Vowel Movements

, , , , | Learning | April 27, 2019

(In most Spanish-speaking countries, the letters “B” and “V” sound exactly alike, which means you have to specify “big B” or “little V” when spelling. This leads to the hilarious mispronunciation of a number of English words. I’m volunteering to help a group of students practice their English, and I’m explaining the use of a/an:)

Me: “‘A’ is used when the next word starts with a consonant, like C, N, or T. ‘An’ is used when the next word starts with a vowel, like E, I, or U.”

Student #1: *muttering to self* “Oh, a bowel…”

Me: “No, no. A vowel. Little V.”

All Students: “Oh, a bowel!”

Me: *laughs* “Nope. Vowel. Little V. In English, big B and little V have two different sounds: B is with your mouth closed, and V is with your upper teeth on your lower lip, like this.” *demonstrates exaggerated movements*

Student #2: *attempting the new pronunciation* “V-v-vowel?”

Me: “Perfect!”

Student #1: “Bowel?”

Me: “No, a bowel is part of your insides — I don’t think you want that. Vowel has a little V. Remember, your teeth have to go on the outside of your bottom lip, like this.” *demonstrates and waits for everyone to copy*

Me: “Exactly!”

Student #1: “Okay… Bow—“

Me: “Not quite!”

Students #2-4: “Like this!” *demonstrate exaggerated mouth movements*

Student #1: “B-b-b-v-v-v-vowel…?”

Me: “Perfect!”

All Students: *cheer*

(After my own mishaps learning other languages, I love teaching them!)

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The Real Issue To Address Here Is You

, , , , | Right | February 24, 2018

(I work in customer service at a manufacturing company. Usually, customers send in their purchase orders via fax or email, but some prefer to do over-the-phone orders. On this particular day, the caller ID comes up as a customer that is known for being cranky on a good day, and I usually pray that he asks to be transferred to another desk.)

Me: “Good morning. [Company #1]. This is [My Name] speaking.”

Customer: *already sounding a little cranky* “Hi, I’d like to place an order.”

Me: *internal cringe* “Okay.” *even with caller ID, we have to confirm details* “What company are you from, sir?”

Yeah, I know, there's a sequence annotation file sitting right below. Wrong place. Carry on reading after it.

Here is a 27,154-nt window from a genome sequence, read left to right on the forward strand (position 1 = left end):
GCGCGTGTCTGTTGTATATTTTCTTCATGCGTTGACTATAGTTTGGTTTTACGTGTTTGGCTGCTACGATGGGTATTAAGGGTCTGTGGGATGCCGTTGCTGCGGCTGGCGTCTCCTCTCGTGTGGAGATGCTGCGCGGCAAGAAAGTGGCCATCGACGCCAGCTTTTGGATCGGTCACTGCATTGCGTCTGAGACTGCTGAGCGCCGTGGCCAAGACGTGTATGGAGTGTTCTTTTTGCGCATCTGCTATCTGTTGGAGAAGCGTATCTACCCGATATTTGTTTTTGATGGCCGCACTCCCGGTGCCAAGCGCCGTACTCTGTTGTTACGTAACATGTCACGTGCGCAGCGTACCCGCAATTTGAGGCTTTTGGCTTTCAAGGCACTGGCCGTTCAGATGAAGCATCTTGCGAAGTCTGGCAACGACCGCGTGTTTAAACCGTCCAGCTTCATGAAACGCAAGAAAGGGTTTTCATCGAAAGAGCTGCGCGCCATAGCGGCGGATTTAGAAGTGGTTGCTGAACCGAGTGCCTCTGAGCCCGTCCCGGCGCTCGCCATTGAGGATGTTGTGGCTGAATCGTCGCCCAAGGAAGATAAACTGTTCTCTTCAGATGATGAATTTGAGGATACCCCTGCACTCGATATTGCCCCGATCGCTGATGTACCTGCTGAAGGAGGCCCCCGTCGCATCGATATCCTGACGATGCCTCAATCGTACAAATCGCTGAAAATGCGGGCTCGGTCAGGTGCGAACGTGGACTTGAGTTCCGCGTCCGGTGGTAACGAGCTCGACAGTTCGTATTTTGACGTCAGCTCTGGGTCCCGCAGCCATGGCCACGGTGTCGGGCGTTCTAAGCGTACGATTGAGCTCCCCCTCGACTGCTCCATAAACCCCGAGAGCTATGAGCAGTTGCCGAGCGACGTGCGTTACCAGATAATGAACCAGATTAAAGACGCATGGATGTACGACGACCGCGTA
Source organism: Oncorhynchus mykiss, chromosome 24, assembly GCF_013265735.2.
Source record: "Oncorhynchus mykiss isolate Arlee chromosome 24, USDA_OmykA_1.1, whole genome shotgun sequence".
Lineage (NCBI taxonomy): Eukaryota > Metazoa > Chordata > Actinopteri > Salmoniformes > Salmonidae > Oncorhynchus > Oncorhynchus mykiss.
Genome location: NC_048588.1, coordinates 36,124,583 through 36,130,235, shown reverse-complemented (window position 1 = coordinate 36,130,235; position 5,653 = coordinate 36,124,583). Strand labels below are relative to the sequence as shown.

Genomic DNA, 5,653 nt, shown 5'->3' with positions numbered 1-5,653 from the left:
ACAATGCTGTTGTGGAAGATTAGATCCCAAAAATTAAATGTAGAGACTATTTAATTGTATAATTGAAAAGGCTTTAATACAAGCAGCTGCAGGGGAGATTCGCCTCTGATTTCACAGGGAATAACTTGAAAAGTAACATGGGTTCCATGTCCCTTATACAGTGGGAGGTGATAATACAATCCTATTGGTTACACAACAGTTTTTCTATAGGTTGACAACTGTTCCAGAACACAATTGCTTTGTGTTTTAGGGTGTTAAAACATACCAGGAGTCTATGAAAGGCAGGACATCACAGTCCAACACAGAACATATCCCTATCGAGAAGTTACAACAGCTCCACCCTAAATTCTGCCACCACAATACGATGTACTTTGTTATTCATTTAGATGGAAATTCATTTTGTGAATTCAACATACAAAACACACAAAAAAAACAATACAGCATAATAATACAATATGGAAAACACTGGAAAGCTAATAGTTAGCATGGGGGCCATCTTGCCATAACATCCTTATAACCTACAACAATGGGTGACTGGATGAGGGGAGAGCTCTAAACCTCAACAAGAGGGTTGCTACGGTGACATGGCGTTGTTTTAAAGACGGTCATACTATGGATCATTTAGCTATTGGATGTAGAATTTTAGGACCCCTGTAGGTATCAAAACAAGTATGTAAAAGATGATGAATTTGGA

Customer: “[Company #2].”

(Since many of our customers have similar names, I always confirm the address to make sure I am entering the order under the right customer.)

Me: “And that is [Company #2] located out of [address]?”

Customer: *immediately irritable* I’ve ordered from you before.”

Me: “Yes, I know; I’m just confirming that I have the right company.”

Customer: *more irritated* “It’s not being shipped to us. You don’t need our address.”

Me: “That’s fine, sir, but I still need to confirm your company address just to make sure I am putting the order with the right customer.”

Customer: “Oh, okay. Yes, that’s our address.”

Me: “Okay, and what can I get for you today?”

Customer: *very quickly and not very clearly* “I’d like a [Part Number #1], [Part Number #2], and [Part Number #3] to [His Customer] at [address].”

Me: *cringing* “I’m sorry, sir, but could you slow down? That was a [Part Number #1] and what else?”

(The customer is immediately angry again, and he rattles off the same order and the whole customer address again before I can finish entering even the parts they are ordering.)

Me: *panic level rising* “I’m sorry. I’m going to need that address again. What is the customer name?”

Customer: *almost yelling now* “I said, [whole customer address, slurring the city name beyond recognition].”

Me: *confirming* “And that was [His Customer] out of [Town]?”

Customer: *screaming at the top of his lungs* “LISTEN! I SAID [entire address, very clearly this time since he is yelling in my ears].”

(We luckily don’t get very many rude customers, so I am not used to being yelled at, and I am almost about to cry. I try to make my voice drip with politeness and up the number of “sirs.”)

Me: “I’m sorry, sir. I am listening, sir. That was [His Customer] out of [address], correct?”

Customer: *still angrily* “Yes.”

Me: “And how would you like that shipped, sir?”

Customer: *affronted* “Are you new?”

Me: “No, sir. I’ve been here over a year.”

Customer: *suddenly the calmest he’s been the whole time, almost cheerful* “Oh. Well I’d like it shipped [ship method].”

Me: “Okay. I think we’re all set, sir. Is there anything else that I can help you with today?”

Customer: *still inexplicably cheerful* “No, that’s all. You have a nice day, now!”

(After I hang up, I look over and see my fellow office clerk staring at me.)

Clerk: “What was that?! I could hear him yelling all the way over here!”

(Luckily, that customer has been mostly civilized since.)

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